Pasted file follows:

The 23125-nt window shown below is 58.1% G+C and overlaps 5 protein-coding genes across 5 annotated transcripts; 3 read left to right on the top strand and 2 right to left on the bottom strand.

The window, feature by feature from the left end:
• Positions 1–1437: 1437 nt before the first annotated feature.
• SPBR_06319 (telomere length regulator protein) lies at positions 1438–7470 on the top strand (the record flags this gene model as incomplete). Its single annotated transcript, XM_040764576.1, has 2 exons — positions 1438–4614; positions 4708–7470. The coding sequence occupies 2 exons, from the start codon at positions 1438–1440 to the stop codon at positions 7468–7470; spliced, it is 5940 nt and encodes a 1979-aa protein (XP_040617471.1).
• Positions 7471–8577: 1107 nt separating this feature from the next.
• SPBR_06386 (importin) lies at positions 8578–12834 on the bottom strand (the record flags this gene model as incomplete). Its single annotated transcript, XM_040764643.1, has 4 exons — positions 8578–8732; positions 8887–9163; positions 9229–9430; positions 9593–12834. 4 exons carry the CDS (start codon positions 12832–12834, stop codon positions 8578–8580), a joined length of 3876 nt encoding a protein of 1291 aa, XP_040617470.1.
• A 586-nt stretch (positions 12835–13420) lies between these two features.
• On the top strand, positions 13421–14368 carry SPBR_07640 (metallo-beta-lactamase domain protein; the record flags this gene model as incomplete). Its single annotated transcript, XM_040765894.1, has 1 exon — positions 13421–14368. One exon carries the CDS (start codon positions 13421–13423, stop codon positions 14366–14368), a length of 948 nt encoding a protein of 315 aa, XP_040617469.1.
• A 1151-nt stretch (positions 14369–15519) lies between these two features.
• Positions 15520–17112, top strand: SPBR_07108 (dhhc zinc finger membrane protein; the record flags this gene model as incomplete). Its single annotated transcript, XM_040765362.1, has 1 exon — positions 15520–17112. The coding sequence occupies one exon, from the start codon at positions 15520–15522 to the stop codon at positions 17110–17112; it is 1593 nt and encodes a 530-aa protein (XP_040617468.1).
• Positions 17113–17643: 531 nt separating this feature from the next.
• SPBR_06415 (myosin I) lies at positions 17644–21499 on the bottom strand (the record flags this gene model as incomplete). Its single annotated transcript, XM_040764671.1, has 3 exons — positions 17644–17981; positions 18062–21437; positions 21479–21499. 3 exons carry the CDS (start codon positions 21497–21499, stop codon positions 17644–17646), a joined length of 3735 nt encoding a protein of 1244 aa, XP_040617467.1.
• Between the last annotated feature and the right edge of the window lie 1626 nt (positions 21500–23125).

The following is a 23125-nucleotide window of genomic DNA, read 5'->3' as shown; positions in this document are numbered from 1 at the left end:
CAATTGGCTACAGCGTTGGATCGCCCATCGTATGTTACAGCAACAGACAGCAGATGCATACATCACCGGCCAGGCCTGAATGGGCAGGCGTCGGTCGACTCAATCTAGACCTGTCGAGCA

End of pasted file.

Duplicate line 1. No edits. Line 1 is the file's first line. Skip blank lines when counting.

The 23125-nt window shown below is 58.1% G+C and overlaps 5 protein-coding genes across 5 annotated transcripts; 3 read left to right on the top strand and 2 right to left on the bottom strand.